There is a hypothetical situation where I can see the ownership trend being reversed, but it involves at least two difficult factors (miracles) to line up. For me, the thought of a $5 Lyft to Safeway and a $5 Lyft home from Safeway seems like an avoidable double-digit added tax on top of my grocery bill. However, if that ride was only $1 — $3 each way, I would be more open-minded. That’s where autonomous vehicles come in. As Industrial Innovation Analyst, Tasha Keeney of Ark Investment Management states:


Source: Driverless cars could cost 35 cents per mile for the Uber consumer

The first assumption here is that we get to a point where regulators allow TNCs to have fleets of AVs on the road or that enough people own autonomous vehicles and loan them out to provide rides when they are not in use (it would have to be a critical mass to drive down ride prices). The second assumption that I believe is critical to the first assumption is that TNCs own their own fleets of autonomous vehicles. The cost to have a fleet of AVs capable of meeting the demand for an entire city would be astronomical.

On the average weekday, San Francisco gains about 160,000 more bodies in the form of workers who commute in from various Bay Area counties

Estimates from the San Francisco Examiner, in conjunction with the San Francisco Treasurer’s Office, say that as of November 2016, as many as 45,000Uber and Lyft drivers are operating in San Francisco. 160,000–45,000 = BIG GAP.

TNCs would need to make a fundamental business model shift from transportation network companies to fleet providers for this to become a reality. It should not be understated how big of a shift this would be. While no TNC company slide decks are leaked online, one can imagine what a key investment point into a company like Uber or Lyft is… capital efficiency! I will not attempt the math here (maybe a project for another time), but if there are currently 45,000 Uber and Lyft drivers in SF, let’s assume (naively) 50/50 for each company and that at bare minimum an AV would be $20K (again a naïve estimate), that means each company would have to shell out $450 M just to get an AV market built out in SF. This estimate doesn’t even include other ancillary costs of car ownership like insurance, parking, gas (people often interpret the rise in AVs as a simultaneous rise in electric and battery-powered vehicles, but that isn’t true in a 1:1 sense)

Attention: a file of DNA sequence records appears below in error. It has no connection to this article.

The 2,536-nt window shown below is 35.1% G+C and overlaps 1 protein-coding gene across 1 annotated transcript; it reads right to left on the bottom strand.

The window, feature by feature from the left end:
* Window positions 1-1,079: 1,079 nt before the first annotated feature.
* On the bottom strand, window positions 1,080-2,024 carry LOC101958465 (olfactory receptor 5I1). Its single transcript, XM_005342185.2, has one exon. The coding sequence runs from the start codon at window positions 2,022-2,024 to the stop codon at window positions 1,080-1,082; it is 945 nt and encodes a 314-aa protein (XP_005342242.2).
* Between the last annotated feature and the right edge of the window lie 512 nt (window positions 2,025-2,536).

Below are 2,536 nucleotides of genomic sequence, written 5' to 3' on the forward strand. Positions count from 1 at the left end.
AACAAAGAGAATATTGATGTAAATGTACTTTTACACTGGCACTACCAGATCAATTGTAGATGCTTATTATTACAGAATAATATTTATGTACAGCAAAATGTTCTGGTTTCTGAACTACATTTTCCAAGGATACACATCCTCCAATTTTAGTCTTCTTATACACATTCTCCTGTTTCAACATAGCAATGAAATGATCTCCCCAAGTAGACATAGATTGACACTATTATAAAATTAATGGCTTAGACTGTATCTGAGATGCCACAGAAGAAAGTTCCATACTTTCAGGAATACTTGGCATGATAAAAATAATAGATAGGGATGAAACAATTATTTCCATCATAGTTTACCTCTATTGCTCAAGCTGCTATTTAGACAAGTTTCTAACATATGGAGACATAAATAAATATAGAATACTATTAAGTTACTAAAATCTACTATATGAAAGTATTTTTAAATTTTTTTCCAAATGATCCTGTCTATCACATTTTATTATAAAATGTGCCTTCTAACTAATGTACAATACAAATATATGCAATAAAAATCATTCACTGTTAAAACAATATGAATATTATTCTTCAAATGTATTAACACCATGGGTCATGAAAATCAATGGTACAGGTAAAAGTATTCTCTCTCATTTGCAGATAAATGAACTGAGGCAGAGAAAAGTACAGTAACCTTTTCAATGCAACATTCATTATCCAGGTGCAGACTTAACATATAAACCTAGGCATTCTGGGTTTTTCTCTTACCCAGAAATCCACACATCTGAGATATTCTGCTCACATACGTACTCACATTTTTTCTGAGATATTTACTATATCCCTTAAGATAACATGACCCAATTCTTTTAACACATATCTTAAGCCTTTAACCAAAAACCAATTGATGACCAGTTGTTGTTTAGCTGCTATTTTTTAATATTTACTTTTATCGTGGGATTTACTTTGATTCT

Okay. So, there’s a lot of difficulties surrounding bringing TNCs to market as the leading form of autonomous transportation. For non-autonomous cars to lead the way in the transportation-as-a-service (”TAAS”) market, a lot of people still need to own cars to be able to provide service to those that don’t. In the autonomous realm, TNCs need to be willing to make HUGE capital investments to bring large autonomous fleets to consumers. Then there’s a third scenario (not yet explored) in which a % of consumers own AVs and have them drive people around (TAAS-style) during the 95% of the day when they’d otherwise be sitting idly. Elon Musk has spoken the most about this and it sounds like a huge incentive to own a Tesla. If your Tesla earned you $50/day chauffeuring others around for the 23 hours you aren’t using it, you could pay the car off in 2 years flat (assuming you drove a no-frills Tesla Model 3). Obviously, there are some factors in there that still need to be worked out, but in theory, it is kind of the perfect hybrid model between pure TNC market domination, car ownership, and the rise of AVs. For similar reasons mentioned above when discussing how difficult it would be for TNCs to transition to fleet owners, a lot of current automobile OEMs are extremely well-positioned to take advantage of this possible shift. Example: If Toyota could retrofit the Prius to be autonomous and then set up a TAAS network (maybe in partnership with other OEMs), they could take advantage of their production facilities and all the cars they already own to beat TNCs to the market.